There’s a lot of chatter about the demise of levels.  This has been focused around with what to replace them with.  This is interesting as there will still be an end of Key Stage 2 testing regime (see also here , national testing frameworks here , and sample national test material here )  which will set the baseline for Secondary School progress between the ages of 11 and 16.  We also know that there are GCSEs at the end of Key Stage 4.  This leaves  Key Stage Three with some flexibility over how to  measure and assess the learning of young people.  It’s important to note, that there is no real need to replace levels. Indeed, the energy created to do so, could be wasted.  I’ve always thought of secondary school as a five or seven year journey toward and external qualification so wonder what value there is in creating a measure at all.  After all, what were KS3 Levels for apart from a way of making schools accountable at the end of Year 9? Levels were simply a way of measuring school

How on Earth did I end up here?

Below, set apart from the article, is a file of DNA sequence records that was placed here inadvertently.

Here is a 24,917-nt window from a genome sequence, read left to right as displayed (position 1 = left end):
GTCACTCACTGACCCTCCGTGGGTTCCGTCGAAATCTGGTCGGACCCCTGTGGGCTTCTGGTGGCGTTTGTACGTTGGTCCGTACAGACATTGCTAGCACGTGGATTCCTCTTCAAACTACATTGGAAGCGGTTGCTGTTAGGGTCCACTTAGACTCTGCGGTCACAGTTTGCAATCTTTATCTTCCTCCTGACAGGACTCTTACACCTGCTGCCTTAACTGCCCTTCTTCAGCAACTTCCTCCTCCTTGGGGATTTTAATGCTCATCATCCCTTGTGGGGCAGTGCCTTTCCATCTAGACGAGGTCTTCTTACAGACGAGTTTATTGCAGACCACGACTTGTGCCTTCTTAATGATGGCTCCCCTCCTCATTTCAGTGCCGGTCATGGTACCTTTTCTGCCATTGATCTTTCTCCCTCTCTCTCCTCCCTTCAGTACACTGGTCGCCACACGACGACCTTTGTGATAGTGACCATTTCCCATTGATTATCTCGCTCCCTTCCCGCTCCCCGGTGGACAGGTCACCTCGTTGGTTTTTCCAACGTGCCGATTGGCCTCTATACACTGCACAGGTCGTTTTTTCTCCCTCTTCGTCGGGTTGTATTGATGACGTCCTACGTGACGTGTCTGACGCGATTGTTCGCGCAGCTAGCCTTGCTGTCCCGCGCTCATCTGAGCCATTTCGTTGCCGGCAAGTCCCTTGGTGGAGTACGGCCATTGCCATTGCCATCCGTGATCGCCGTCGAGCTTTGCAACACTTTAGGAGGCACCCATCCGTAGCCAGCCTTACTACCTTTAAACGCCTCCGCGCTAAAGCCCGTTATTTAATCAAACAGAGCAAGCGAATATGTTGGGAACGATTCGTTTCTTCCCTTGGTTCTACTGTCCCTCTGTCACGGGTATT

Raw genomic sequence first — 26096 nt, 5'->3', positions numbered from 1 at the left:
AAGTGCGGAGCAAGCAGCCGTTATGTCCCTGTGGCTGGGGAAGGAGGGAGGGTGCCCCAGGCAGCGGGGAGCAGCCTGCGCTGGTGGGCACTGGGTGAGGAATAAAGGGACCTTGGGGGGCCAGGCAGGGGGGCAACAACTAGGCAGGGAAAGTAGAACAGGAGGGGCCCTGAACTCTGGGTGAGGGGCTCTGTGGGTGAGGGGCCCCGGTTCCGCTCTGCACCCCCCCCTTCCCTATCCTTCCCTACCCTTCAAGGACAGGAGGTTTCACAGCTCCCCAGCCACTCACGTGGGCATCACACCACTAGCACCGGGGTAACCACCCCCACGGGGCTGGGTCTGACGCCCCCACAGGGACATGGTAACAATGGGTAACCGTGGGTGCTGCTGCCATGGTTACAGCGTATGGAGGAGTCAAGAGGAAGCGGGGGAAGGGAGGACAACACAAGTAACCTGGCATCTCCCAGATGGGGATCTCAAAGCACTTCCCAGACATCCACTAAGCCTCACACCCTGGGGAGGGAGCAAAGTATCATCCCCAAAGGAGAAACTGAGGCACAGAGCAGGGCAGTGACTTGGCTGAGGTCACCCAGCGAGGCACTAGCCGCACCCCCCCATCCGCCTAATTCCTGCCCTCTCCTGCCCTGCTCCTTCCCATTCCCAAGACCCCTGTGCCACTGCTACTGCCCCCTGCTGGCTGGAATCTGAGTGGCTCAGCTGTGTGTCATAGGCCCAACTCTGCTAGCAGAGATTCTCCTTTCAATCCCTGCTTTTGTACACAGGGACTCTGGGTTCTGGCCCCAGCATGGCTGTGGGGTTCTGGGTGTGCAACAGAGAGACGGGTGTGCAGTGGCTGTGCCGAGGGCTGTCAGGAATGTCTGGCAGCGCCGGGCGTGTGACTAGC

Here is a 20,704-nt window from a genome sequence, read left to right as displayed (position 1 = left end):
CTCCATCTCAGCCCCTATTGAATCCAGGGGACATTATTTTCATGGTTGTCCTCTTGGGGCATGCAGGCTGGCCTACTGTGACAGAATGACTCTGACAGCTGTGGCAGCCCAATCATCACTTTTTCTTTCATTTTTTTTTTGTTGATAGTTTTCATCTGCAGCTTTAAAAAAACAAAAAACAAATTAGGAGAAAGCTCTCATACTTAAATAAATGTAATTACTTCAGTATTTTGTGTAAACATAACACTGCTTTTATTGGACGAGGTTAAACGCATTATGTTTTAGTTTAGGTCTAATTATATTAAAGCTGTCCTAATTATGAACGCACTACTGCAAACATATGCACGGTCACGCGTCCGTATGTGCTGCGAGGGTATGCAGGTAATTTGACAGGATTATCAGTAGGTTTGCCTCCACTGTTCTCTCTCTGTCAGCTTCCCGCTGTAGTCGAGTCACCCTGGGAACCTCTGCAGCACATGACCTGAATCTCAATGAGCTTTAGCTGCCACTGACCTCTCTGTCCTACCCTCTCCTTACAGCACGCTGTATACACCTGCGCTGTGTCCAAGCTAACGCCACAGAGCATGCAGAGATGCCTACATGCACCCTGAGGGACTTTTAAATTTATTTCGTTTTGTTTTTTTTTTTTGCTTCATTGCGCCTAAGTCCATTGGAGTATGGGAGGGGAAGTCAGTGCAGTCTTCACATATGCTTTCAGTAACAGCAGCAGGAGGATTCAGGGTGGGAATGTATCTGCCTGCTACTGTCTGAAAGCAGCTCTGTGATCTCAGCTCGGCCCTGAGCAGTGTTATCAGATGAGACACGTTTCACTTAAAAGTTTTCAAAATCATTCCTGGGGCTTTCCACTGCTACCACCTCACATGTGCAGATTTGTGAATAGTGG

At the Google Teacher Academy last week, I had an out of body experience.  It was truly humbling and strange to be working for Ewan at NoTosh and with a room full of energetic, like-minded (without being carbon copies) ego-less teachers.  More on that in a future post.  In the pub afterward, a few people asked me how I ended up being a mentor.  At the time I told a little white lie and said that I had no idea.  Which is kind of true.  Apart from being myself, I had no real advice.  However, it’s not the first time someone has asked and, when looking back, I have managed to get into some mad places.  Helping the curation of the first TeachMeet at Microsoft’s Global Forum with the entire Western European contingent, most of whom had no idea what a teachmeet was.  They had around about 20 minutes and some free beer before presenting.  I was part of the first FSC-Hack day; have taken part in some mad marathons and other challenges.  And, before the naysayers start, I’ve been up to all